Despite the efforts of numerous government and private agencies to quarantine and/or inspect all agricultural products, including plants and plant parts, imported into Hawaii, approximately 20 new arthropod species are inadvertently admitted into the state each year. Upon discovery of each new invasive species, potential damage to agricultural production and the islands' ecosystems is assessed, and a protocol for controlling the spread of the alien species is generated. Quarantine restrictions are placed on movement of host plants between islands. Biological studies are conducted to determine: 1) life cycle duration in Hawaii compared to published data, 2) natural predators or parasites that are present and can be encouraged or imported for biological control, 3) characteristic behavior of the alien species that can be disrupted by changes in cultural practices of the host plants, and 4) most susceptible life stages to target with specific pesticides or other control strategies. Educational material is created and disseminated to growers and the general public to encourage early reporting and to confirm infestation sites. This study reports the management protocols generated for three invasive species, the coqui frog Eleutherodactylus coqui Thomas, (Anura: Leptodactylidae) and the nettle caterpillar Darna pallivitta Moore (Lepidoptera: Limacodidae), and the giant whitefly Aleurodicus dugesii Cockerell (Homoptera: Aleyrodidae), in Hawaii.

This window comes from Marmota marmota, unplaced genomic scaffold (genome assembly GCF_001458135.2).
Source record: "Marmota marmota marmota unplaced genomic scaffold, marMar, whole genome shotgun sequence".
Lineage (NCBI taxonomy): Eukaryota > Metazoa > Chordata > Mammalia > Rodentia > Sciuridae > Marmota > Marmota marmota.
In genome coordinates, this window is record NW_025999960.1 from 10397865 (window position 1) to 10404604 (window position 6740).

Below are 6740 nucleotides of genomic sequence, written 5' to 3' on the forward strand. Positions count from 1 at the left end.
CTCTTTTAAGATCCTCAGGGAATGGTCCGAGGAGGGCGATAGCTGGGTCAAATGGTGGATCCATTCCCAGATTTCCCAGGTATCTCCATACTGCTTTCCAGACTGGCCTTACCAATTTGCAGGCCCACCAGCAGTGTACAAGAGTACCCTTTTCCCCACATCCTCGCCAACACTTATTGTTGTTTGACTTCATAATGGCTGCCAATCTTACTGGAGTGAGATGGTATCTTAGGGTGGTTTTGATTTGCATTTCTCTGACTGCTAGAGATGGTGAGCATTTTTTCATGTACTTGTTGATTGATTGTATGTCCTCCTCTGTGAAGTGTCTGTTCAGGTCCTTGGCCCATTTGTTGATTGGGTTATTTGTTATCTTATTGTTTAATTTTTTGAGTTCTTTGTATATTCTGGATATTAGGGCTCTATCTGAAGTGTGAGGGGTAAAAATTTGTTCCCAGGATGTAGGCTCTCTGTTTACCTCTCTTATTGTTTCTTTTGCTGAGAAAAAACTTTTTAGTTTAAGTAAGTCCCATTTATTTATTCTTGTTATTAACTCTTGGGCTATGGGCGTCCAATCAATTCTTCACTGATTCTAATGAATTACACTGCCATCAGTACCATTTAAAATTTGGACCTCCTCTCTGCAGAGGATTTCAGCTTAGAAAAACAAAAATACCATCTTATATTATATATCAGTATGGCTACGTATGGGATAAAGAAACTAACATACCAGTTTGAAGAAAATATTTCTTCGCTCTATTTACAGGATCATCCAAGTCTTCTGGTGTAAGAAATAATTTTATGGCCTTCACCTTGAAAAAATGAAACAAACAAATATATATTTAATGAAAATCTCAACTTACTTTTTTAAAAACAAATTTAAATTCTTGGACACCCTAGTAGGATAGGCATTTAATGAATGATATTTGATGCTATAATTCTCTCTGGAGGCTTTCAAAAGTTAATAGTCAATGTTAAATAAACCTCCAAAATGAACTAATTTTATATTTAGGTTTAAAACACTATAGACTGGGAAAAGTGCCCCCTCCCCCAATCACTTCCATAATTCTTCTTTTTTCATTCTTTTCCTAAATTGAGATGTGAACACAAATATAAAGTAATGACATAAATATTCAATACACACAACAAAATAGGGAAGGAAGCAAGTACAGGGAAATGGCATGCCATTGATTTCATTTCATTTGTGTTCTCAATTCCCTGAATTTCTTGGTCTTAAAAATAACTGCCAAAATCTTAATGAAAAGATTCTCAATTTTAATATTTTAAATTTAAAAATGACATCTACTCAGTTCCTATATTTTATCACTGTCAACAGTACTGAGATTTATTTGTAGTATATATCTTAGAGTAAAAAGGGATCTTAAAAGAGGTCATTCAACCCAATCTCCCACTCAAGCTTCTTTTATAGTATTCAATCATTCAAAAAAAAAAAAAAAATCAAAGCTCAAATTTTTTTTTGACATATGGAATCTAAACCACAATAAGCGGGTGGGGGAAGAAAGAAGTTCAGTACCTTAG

Species 1: Anura Leptodactylidae Eleutherodactylus coqui (coqui frog)
Species 2: Lepidoptera Limacodidae Darna pallivitta (nettle caterpillar)
Species 3: Homoptera Aleyrodidae Aleurodicus dugesii (giant whitefly)
Keywords: alien species, quarantine pests
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